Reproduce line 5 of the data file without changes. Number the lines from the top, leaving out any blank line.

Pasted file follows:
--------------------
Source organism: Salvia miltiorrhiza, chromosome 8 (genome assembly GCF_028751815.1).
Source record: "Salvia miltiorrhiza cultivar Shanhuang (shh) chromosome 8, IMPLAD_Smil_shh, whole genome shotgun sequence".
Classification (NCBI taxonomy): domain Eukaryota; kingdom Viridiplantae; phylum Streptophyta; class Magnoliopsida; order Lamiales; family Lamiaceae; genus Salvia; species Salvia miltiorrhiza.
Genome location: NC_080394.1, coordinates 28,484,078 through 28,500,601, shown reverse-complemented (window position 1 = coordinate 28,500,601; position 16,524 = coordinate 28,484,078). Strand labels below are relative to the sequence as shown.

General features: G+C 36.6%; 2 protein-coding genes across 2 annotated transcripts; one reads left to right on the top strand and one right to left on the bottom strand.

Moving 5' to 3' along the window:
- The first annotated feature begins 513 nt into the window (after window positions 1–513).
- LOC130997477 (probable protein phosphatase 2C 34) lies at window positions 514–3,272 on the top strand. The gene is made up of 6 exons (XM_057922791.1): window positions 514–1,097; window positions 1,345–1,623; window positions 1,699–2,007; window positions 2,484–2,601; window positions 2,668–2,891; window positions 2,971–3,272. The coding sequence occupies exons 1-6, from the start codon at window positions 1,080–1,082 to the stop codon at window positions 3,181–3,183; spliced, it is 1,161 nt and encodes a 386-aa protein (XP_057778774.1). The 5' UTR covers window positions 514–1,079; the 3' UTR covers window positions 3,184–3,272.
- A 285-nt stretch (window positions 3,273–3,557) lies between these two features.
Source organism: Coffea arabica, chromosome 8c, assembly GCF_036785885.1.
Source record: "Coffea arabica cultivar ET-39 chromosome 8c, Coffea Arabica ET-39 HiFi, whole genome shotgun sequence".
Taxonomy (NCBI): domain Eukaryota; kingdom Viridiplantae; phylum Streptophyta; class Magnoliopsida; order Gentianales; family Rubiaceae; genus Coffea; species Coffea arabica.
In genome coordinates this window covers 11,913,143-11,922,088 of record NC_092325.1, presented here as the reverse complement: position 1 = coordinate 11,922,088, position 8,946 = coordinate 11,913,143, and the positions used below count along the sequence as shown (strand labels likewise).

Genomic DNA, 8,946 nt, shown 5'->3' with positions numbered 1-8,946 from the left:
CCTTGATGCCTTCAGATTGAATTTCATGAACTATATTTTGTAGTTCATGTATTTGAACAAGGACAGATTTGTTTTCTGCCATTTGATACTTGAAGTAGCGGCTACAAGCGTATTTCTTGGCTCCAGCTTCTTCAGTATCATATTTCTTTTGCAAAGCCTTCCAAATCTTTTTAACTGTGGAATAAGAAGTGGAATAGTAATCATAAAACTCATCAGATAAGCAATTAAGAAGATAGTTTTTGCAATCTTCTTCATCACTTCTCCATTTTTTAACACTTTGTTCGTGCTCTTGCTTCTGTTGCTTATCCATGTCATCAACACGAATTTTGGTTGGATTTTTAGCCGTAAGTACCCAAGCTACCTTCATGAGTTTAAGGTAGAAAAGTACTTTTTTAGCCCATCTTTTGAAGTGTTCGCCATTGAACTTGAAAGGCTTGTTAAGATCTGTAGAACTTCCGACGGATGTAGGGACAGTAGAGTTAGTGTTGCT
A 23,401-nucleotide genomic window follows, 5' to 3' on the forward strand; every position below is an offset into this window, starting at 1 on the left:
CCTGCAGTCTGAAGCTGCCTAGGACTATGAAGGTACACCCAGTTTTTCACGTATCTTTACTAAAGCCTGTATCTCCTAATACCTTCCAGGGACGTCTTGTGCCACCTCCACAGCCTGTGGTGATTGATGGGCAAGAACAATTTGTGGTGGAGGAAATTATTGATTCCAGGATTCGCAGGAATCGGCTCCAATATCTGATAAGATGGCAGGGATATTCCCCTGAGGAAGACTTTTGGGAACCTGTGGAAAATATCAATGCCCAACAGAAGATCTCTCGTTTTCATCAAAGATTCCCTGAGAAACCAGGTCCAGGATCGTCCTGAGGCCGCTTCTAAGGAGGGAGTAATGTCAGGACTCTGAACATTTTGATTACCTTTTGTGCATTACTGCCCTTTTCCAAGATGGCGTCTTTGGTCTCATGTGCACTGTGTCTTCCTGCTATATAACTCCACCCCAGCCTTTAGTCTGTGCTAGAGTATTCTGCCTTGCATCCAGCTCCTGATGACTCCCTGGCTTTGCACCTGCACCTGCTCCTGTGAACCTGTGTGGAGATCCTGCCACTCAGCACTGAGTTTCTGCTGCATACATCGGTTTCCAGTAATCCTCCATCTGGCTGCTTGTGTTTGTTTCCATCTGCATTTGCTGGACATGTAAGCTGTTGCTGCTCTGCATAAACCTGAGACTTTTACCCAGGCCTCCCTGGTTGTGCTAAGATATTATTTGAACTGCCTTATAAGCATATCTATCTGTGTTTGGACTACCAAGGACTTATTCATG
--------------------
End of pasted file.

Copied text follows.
General features: G+C 36.6%; 2 protein-coding genes across 2 annotated transcripts; one reads left to right on the top strand and one right to left on the bottom strand.